Jay Gulledge calls for a change in focus
Recent high-level recommendations to the Intergovernmental Panel on Climate Change (IPCC) miss a critical opportunity to call for a greater focus on risk management and the tools decision makers need to cope with an inherently uncertain future.
The IPCC is the most comprehensive and reliable source of scientific information about climate change and its consequences. In August, an international consortium of science academies offered helpful advice to the IPCC for executing its next major climate assessment, due in 2014.
The InterAcademy Council (IAC) review says, ‘Any actions based on scientific evidence inevitably involves [sic] an assessment of risk and a process of risk management.’ Yet, after thoroughly critiquing how the IPCC characterises scientific uncertainty, an important prerequisite for risk assessment, the IAC review never returns to the subject of how the IPCC assesses risk.
In its two decades, the IPCC has developed a strong scientific case that the climate is changing because of human activities and has identified many potential consequences. But it has focused less on practical tools to help decision makers grapple with the most complex and far-reaching public policy issue in history.
The IPCC’s first report in 1990 said, ‘The unequivocal detection of the enhanced greenhouse effect from observations is not likely for a decade or more.’ This statement was scientifically sound, but it invoked the mindset that policy would flow spontaneously once scientific uncertainties were resolved. Twenty years on, we are now quite certain that human activities are indeed warming the planet, yet important uncertainties remain.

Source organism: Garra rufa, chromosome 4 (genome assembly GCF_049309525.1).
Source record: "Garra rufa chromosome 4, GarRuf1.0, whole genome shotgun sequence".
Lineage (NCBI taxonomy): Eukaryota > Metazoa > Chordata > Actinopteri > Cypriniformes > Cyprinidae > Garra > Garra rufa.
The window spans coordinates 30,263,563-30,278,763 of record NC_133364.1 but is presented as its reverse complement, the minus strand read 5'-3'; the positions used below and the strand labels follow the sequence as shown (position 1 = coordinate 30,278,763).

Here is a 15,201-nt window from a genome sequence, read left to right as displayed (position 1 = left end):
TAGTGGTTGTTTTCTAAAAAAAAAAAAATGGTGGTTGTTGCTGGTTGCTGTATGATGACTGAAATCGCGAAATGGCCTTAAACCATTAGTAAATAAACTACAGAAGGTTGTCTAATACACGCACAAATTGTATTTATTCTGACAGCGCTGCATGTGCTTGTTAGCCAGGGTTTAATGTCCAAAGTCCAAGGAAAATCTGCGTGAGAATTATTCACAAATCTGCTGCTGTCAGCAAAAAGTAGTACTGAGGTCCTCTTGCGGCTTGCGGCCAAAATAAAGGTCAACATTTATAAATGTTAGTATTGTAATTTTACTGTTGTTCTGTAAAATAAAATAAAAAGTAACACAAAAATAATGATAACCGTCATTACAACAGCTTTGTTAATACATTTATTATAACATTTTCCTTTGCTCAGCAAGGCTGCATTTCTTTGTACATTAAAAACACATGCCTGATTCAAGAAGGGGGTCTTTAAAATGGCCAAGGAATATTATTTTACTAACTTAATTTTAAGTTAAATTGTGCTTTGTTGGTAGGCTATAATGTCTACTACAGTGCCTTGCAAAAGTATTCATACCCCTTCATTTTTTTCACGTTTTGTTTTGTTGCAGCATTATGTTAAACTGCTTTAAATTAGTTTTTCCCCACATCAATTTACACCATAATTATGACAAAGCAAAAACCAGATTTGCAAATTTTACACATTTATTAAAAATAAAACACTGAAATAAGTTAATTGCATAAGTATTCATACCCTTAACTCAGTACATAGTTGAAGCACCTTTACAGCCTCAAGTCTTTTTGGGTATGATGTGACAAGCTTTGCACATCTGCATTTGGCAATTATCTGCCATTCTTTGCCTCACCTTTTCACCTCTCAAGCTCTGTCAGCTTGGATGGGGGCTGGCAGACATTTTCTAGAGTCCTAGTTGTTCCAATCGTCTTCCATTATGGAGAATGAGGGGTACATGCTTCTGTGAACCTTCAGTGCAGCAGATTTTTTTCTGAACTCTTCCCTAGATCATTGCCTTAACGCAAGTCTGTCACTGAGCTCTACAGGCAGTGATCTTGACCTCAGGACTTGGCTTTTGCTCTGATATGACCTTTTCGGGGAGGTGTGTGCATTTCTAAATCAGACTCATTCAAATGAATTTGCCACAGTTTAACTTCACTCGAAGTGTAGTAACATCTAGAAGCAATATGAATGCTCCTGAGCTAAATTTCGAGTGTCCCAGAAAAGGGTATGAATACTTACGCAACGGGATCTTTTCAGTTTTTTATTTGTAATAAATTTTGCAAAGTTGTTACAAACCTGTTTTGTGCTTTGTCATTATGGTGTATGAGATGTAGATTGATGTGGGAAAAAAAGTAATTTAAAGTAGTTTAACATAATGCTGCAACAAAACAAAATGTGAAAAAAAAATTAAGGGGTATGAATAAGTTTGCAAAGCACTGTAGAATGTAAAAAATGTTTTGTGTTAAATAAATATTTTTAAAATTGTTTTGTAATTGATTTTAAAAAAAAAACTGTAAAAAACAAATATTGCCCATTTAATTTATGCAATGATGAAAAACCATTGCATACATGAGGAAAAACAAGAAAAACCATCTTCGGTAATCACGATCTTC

Dr. Anthony Janetos, director of the Joint Global Change Research Institute, encapsulates the problem: ‘The scientific community has not done the right thing in that we’ve all been caught up in this mantra that we must reduce uncertainty. [Instead] what we do … is ask more questions and, in many cases, that increases uncertainty.’
Risk implications neglected
Since uncertainty is endemic to the future, when the second IPCC assessment concluded in 1995 that ‘The balance of evidence suggests a discernable human influence on the global climate,’ the IPCC should have reconvened around the risk implications of this probable human influence. Instead, it redoubled its effort to reduce physical science uncertainties and became further entrenched in a working group structure that separated the physical and social sciences, inhibiting the type of interdisciplinary collaboration needed for effective assessment and communication of risk.